Homebuyers want as many low-maintenance products as possible, but for most, the primary concern is low-maintenance roofing with a warranty. Roofing materials like slate or glazed tile will last for the life of the house, but they are expensive. To provide durability at a lower price, manufacturers have developed roofing tiles made of cement and fiber. These are sturdy but less costly than slate or glazed tile. Unfortunately, some brands of cement-fiber tiles cannot stand up to the frost-freeze cycles of northern climates. They are better where the temperature extremes are not so severe.

Metal roofing is also increasingly popular. Almost any roof can be covered with lightweight steel panels that are strong and easy to install. The panels are coated on all sides to resist rust and corrosion caused by rain and snow. Should the panels become scratched or damaged, they simply need recoating instead of replacement.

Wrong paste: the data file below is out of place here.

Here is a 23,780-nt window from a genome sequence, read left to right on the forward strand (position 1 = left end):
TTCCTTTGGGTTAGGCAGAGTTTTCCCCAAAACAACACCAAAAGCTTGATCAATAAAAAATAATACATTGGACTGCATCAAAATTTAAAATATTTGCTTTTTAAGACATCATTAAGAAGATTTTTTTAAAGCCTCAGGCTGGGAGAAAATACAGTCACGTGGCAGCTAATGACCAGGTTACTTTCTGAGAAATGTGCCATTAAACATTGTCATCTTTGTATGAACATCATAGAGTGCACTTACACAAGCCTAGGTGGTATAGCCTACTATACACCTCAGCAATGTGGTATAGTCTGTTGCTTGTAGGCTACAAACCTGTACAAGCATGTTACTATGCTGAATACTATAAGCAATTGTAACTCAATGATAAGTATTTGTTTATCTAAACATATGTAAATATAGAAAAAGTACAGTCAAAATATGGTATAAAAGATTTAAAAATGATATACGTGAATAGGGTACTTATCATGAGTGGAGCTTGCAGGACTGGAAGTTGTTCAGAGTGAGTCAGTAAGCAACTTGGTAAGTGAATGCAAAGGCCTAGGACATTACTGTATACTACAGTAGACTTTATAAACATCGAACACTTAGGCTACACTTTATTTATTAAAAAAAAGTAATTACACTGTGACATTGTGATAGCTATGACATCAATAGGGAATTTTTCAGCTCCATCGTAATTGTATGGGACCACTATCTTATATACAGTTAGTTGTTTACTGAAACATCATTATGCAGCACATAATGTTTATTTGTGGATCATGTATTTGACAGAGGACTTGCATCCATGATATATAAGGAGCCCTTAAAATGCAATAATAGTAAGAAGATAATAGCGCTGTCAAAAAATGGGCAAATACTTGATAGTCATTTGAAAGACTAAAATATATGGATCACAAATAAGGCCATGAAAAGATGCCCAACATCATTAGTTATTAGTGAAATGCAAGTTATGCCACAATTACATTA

Quality siding can keep any house looking good. Vinyl siding is popular because it is easy to install, durable, and affordable. Today's vinyl siding is superior to that made only a few years ago. It lasts longer because it has a tough, low-gloss finish and it is made with fade-resistant pigments that will not discolor. Vinyl isn't the only new development in siding. A few manufacturers have introduced fiber-cement siding, which looks like wood but requires almost no maintenance. During the manufacturing process, the fibers are compacted, making a dense material that resists weathering. This material has been on the market a short time, so it is difficult to tell how it will weather. But homeowners who bought houses with fiber-cement siding a few years ago say it still looks new.

What are the different external materials available? What is the solution you recommend? Many houses have decks, fences, or porches built with pressure-treated wood. Pressure-treated wood is resistant to moisture, rat, and other

insect damage, but many people have found that it needs to be stained or sealed almost every year. Builders have turned to composite lumber products made from wood fibers and recycled plastic. These look like wood, but they weather well and do not need staining or sealing.